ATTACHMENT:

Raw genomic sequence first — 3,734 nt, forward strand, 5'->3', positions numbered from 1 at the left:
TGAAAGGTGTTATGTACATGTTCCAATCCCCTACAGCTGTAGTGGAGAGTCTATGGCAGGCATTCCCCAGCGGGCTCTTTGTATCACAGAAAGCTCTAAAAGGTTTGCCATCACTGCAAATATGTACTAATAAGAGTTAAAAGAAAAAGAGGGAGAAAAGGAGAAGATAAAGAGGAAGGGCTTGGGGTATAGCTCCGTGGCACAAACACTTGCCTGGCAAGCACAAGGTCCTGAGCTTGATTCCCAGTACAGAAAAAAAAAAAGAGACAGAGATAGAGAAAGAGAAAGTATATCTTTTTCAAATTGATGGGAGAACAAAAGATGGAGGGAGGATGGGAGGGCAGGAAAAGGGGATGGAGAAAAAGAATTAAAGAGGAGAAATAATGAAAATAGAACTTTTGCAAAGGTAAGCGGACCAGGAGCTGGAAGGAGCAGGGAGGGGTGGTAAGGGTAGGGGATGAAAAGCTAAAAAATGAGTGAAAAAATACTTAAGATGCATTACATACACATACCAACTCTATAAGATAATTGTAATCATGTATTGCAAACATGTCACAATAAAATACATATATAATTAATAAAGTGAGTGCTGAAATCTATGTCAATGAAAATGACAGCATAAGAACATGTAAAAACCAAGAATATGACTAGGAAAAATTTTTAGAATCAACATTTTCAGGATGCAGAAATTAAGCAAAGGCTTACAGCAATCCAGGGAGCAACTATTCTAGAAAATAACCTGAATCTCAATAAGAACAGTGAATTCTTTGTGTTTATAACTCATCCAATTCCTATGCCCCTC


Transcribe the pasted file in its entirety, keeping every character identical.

Raw genomic sequence first — 3,734 nt, forward strand, 5'->3', positions numbered from 1 at the left:
TGAAAGGTGTTATGTACATGTTCCAATCCCCTACAGCTGTAGTGGAGAGTCTATGGCAGGCATTCCCCAGCGGGCTCTTTGTATCACAGAAAGCTCTAAAAGGTTTGCCATCACTGCAAATATGTACTAATAAGAGTTAAAAGAAAAAGAGGGAGAAAAGGAGAAGATAAAGAGGAAGGGCTTGGGGTATAGCTCCGTGGCACAAACACTTGCCTGGCAAGCACAAGGTCCTGAGCTTGATTCCCAGTACAGAAAAAAAAAAAGAGACAGAGATAGAGAAAGAGAAAGTATATCTTTTTCAAATTGATGGGAGAACAAAAGATGGAGGGAGGATGGGAGGGCAGGAAAAGGGGATGGAGAAAAAGAATTAAAGAGGAGAAATAATGAAAATAGAACTTTTGCAAAGGTAAGCGGACCAGGAGCTGGAAGGAGCAGGGAGGGGTGGTAAGGGTAGGGGATGAAAAGCTAAAAAATGAGTGAAAAAATACTTAAGATGCATTACATACACATACCAACTCTATAAGATAATTGTAATCATGTATTGCAAACATGTCACAATAAAATACATATATAATTAATAAAGTGAGTGCTGAAATCTATGTCAATGAAAATGACAGCATAAGAACATGTAAAAACCAAGAATATGACTAGGAAAAATTTTTAGAATCAACATTTTCAGGATGCAGAAATTAAGCAAAGGCTTACAGCAATCCAGGGAGCAACTATTCTAGAAAATAACCTGAATCTCAATAAGAACAGTGAATTCTTTGTGTTTATAACTCATCCAATTCCTATGCCCCTC